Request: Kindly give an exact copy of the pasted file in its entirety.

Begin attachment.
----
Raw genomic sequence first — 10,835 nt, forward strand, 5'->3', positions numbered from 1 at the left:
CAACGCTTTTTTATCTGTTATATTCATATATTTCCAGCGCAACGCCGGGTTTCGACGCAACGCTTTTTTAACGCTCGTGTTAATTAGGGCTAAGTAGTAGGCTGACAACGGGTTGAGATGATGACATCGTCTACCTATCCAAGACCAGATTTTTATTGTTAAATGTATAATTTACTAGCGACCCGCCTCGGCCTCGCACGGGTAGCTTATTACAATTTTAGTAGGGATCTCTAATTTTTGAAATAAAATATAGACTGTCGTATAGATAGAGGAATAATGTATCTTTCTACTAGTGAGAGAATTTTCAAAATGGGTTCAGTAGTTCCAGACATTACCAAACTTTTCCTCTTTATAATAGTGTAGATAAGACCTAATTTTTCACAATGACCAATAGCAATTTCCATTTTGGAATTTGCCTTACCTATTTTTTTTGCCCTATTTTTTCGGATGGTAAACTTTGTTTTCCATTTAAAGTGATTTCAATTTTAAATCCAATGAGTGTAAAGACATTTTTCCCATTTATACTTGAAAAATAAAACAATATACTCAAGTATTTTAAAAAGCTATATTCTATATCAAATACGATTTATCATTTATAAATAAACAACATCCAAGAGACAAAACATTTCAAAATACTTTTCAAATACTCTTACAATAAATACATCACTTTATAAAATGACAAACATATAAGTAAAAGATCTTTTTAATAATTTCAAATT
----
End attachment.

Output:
Raw genomic sequence first — 10,835 nt, forward strand, 5'->3', positions numbered from 1 at the left:
CAACGCTTTTTTATCTGTTATATTCATATATTTCCAGCGCAACGCCGGGTTTCGACGCAACGCTTTTTTAACGCTCGTGTTAATTAGGGCTAAGTAGTAGGCTGACAACGGGTTGAGATGATGACATCGTCTACCTATCCAAGACCAGATTTTTATTGTTAAATGTATAATTTACTAGCGACCCGCCTCGGCCTCGCACGGGTAGCTTATTACAATTTTAGTAGGGATCTCTAATTTTTGAAATAAAATATAGACTGTCGTATAGATAGAGGAATAATGTATCTTTCTACTAGTGAGAGAATTTTCAAAATGGGTTCAGTAGTTCCAGACATTACCAAACTTTTCCTCTTTATAATAGTGTAGATAAGACCTAATTTTTCACAATGACCAATAGCAATTTCCATTTTGGAATTTGCCTTACCTATTTTTTTTGCCCTATTTTTTCGGATGGTAAACTTTGTTTTCCATTTAAAGTGATTTCAATTTTAAATCCAATGAGTGTAAAGACATTTTTCCCATTTATACTTGAAAAATAAAACAATATACTCAAGTATTTTAAAAAGCTATATTCTATATCAAATACGATTTATCATTTATAAATAAACAACATCCAAGAGACAAAACATTTCAAAATACTTTTCAAATACTCTTACAATAAATACATCACTTTATAAAATGACAAACATATAAGTAAAAGATCTTTTTAATAATTTCAAATT